When you take time off from nursing, you can feel like it is difficult to re-enter the profession, especially when you have had a few years off all in one go. As you are probably aware, nursing is a very versatile sector, and it welcomes back new and old nurses alike.
Returning to Nursing After Having Children
Of course, even if you have only had a couple of years off, you will notice the developments and improvements that have come into action since you left the scene but fear not, as you will be welcomed back slowly and surely, ensuring that integration is comfortable for you and your colleagues.
Going back to work can be a massive shock to the system. The rota you thought you had left behind and the rushed lunches are all things that will take a little bit of getting used to, but rest assured, after a couple of weeks, you will have fully settled and will be well on your way to picking up where you left off. Getting settled can sometimes take longer than a few weeks, and it can take months to settle and integrate with your teammates fully. This is why it is essential to be patient with yourself and take it easy.
Finding a Routine
When you return to work, the routine you establish will depend on how old your children are and the hours that you work. Finding a routine is easier to do if you have fixed hours upon your return to work, but if you are on flexible hours and shifts, then childcare, meal times, and school runs might be a bit of a blur for the first few weeks until you establish a routine that works for you and your family.
Creating a weekly timetable and plan is essential to finding a routine easier for you and your family members. Having something easy to read and easily accessible will ensure that everyone can see what they have to do and when. Having a physical referral point for everyone will save time, hassle, and unnecessary stress.
Focusing on Great Patient Care
While having time off to look after your children, caring for others is probably one of the only things you have not stopped doing. Of course, caring for your children is different from caring for patients within your care, but in general, the caring and nurturing you have lavished on your children can now be given to your patients instead. When it comes to giving patients great care, it is essential first to put their needs and requirements. Y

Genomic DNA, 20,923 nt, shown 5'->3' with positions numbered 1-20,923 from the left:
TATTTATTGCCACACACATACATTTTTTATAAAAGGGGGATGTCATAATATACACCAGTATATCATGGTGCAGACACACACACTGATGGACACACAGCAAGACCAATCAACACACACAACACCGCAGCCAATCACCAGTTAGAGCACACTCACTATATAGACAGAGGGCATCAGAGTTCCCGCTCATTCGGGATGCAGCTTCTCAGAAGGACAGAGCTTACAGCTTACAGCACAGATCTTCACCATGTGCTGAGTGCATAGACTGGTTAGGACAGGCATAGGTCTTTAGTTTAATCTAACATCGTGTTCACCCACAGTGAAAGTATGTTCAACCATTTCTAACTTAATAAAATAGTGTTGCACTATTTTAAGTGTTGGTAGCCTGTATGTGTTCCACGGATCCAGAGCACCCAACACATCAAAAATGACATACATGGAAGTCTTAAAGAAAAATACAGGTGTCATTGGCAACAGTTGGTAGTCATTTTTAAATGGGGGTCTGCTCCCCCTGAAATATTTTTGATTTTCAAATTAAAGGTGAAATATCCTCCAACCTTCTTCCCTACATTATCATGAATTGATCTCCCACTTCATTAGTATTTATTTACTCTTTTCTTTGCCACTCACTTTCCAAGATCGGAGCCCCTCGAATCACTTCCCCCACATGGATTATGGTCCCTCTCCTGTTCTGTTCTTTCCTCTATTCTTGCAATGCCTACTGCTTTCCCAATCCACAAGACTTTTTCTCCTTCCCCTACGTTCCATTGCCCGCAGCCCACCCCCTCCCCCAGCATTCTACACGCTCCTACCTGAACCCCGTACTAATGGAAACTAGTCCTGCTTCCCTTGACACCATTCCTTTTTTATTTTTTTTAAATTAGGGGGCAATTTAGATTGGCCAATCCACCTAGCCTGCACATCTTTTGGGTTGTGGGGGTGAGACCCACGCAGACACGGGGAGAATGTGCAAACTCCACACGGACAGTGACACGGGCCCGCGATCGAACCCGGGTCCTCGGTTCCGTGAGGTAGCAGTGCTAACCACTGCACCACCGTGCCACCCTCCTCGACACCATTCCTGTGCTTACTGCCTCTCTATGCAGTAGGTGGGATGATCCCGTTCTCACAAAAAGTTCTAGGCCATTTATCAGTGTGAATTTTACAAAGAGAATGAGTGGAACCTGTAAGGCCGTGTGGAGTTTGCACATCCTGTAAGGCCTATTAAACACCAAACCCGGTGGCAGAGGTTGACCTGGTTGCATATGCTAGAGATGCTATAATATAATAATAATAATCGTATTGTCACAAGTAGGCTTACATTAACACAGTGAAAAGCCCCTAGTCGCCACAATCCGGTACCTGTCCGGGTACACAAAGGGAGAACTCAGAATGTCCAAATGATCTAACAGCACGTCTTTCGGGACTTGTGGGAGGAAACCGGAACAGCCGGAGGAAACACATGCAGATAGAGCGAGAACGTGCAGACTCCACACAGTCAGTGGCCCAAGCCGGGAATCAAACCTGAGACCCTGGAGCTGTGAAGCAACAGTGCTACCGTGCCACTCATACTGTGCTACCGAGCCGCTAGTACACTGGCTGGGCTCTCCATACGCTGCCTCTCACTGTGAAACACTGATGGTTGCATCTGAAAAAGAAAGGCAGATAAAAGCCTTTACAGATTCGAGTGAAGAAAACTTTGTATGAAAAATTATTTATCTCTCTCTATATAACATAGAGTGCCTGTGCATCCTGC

ou can, of course, find out their records and details easily by looking at their charts, but you can also find out about them and their care plan by asking them and asking the others who care for them. When you refer to a patient’s notes, you ensure that you provide them with personal and individual care as much as you can, which is what every patient wants.
Self-Growth and Development
When you have got used to how things work once again, and you are aware of the new changes that have been implemented, it is time to start focusing on yourself, on your growth and development, and on getting the most out of returning to your nursing career. When it comes to self-growth, it is important to start looking at and enhancing your areas of strength and weakness. Self-growth is about making yourself as good as you can be, and if you cannot focus on yourself now that you have returned to work, when will you be able to make yourself a priority?
Looking at Career Progression
Part of self-growth and development can be linked closely to career progression, which can benefit your career and personal life. When you are looking at moving up the ladder to perhaps becoming a nurse practitioner, you will want to look at going from your BSN to DNP as seamlessly and quickly as possible. Fortunately, you can study for your DNP online from the comfort of your home and often fit it in with your family life and existing commitments, which is always good.
You may not be overthinking about career progression at the moment, especially as you have only just got settled after returning from having children. Still, sometimes you need to get ahead of the game. There are gaps in the market and opportunities for progression occurring all of the time, so if you are lucky enough to be in the right place at the right time, why wouldn’t you grab opportunities with both hands?
Returning to Studying
You might not have thought about returning to studying so soon after getting back into work, but why would you not focus on your development and make it a priority? Of course, when you have a family in tow, studying, working, and running a home can be challenging to say the least. Still, you can study and achieve that promotion or progression with a bit of dedication and perseverance. To get your DNP, you will be looking at studying for a few years, around 3-4, so it is important that you are fully committed and aware of what you are undertaking before you sign up. Ideally, you will get all of your family on board before committing to studying to ensure that they are behind you and as supportive as possible. Nothing is worse than trying to study and learn with children hanging around your feet.
Returning to Nursing After Having Children
Returning to nursing gives you the opportunity and chance to reach out and help others. If you push yourself forward by focusing on career progression, you can increase the financial rewards and remuneration you get. Nursing will always be an industry and sector that needs committed, enthusiastic, and hardworking individuals, so you have no excuse not to get back to nursing when you are ready.